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Behind the Cockpit Door

We've chatted with a flight attendant, we've heard from a cruise ship worker, and now it's time to hear from one of the people who sits behind the cockpit door.


Whether we love flying or we're scared of every little bump in the air, it's safe to say if we had a chance to chat with a pilot we would have tons of questions. Thankfully, we were able to chat with a super friendly pilot who was kind enough to answer our (large) handful of questions. Here's some of what he had to say...



Q: How long have you been a pilot?

A: 9 years. I've been an airline pilot since 2015, but I started flight training in 2010.


Q: Why did you want to become a pilot?

A: I've always loved airplanes and I've wanted to be a pilot since I was a kid. In Africa you only see planes in the air, not really on the ground. But my dad was an engineer and flew all over Africa, so I was fortunate to be able to fly to see him.


Q: How many airlines have you worked for? Are they basically the same or very different, and how?

A: I've worked for 3 airlines. I started with Envoy Air in 2015 then I worked with CommutAir, and now I'm a United Airlines pilot.


The work is the same, but the company identity is different, so are the routes and the airplanes flown. It's like being a doctor but working in different hospitals. The culture and crews are different and so are things like the way you report, whether or not you go out with your crew, how the company treats you, and how the company treats people. Envoy is a big company with more than 2,500 pilots. CommutAir only had 350 pilots so it was more of a family. At Envoy there were people I only flew with once in my whole career there, but at CommutAir I'd fly with the same captains over and over. United has a family feel also, but there are 12,500 pilots.



Q: What advice would you give to someone who wants to become a commercial airline pilot?

A: Hang in there. Becoming a pilot isn't an easy task at all. It can be challenging and demanding. We have to study a lot and there's also a practical side because we have to use what we learned, just like lawyers and doctors. We have to be book smart and street smart. Some people are book smart, but can't fly.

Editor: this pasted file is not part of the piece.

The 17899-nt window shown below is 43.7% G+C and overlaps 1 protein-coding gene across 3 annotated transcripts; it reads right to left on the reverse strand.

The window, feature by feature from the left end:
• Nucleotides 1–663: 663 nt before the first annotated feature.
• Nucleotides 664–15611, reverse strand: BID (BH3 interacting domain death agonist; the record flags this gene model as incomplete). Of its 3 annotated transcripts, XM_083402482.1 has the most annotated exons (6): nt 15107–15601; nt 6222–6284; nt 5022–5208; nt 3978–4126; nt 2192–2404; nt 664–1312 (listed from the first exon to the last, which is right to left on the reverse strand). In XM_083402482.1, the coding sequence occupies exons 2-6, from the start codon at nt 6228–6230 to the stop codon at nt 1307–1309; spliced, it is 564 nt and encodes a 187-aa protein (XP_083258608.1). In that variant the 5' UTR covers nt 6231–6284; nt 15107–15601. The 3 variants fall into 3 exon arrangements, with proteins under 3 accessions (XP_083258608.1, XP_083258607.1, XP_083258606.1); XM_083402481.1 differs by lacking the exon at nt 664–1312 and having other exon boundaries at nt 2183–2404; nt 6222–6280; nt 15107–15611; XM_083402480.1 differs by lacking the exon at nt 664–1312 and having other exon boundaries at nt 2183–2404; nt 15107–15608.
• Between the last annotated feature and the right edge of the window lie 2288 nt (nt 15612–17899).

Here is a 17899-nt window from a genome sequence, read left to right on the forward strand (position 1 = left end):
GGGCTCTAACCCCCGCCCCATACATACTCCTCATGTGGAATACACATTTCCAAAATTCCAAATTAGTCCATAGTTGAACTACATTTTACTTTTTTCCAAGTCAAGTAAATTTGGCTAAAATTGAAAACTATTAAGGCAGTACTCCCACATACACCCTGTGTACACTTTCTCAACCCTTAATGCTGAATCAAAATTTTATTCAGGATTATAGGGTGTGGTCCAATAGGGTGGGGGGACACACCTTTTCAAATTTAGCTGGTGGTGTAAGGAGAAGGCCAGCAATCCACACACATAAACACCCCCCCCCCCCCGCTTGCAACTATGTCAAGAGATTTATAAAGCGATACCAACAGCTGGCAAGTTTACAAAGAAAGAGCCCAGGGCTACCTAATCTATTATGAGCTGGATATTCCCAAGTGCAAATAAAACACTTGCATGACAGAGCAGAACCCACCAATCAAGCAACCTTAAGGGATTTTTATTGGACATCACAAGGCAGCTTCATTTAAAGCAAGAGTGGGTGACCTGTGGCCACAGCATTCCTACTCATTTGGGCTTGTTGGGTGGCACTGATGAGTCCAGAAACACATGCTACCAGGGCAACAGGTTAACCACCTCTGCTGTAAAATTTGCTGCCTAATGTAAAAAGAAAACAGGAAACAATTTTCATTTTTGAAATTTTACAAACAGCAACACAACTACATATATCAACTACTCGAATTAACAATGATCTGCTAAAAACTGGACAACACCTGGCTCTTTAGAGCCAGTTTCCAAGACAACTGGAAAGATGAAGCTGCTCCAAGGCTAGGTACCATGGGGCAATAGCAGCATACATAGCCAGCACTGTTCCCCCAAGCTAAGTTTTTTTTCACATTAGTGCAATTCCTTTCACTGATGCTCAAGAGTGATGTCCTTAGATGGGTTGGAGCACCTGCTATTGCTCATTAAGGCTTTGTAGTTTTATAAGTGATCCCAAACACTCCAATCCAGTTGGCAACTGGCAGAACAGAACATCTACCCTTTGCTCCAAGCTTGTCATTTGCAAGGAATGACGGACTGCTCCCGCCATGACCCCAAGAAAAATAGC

Being an airline pilot is difficult initially, but it really does get better.


Q: What’s the best way to get an upgrade as a pilot?

A: I left Envoy and went to CommutAir for my upgrade to United. Upgrades are coming down even in the mainline (aka legacy carriers - United, Delta, and American). United upgrade is 3 years, which is pretty good. When it comes to equipment upgrades, the upgrade on some equipment like the 777 is still about 17-20+ years, but for the most part upgrades are coming down.


[Some smaller airlines, like CommutAir, have a specific program in place to put pilots on a direct path to flying with a major airline like United.]


Q: What’s your favorite part about being a pilot?

A: The job is different. I couldn't do an office job. I don't even think I could do any other job. I go to different places every day so the job is never the same. Even if I fly the same route things are different. The people are different, the weather is different, etc. I love the things we get to see from the cockpit. Sometimes we see things that just make your jaw drop in the cockpit, like the wonders of the world.



Q: What’s something you wish you could tell passengers?

A: I think many people easily get upset and I'd suggest they calm down and keep smiling. Without them I wouldn't have a job and couldn't put food on my table, so I'd definitely thank them and tell them to fly with us again. Also, to feel free to ask to visit the cockpit. On the airplane I fly, the 757 / 767, we carry about 290 people, but so many people walk on the plane and don't even look in the cockpit.


Q: Is there anything you wish you could change about your job or the industry?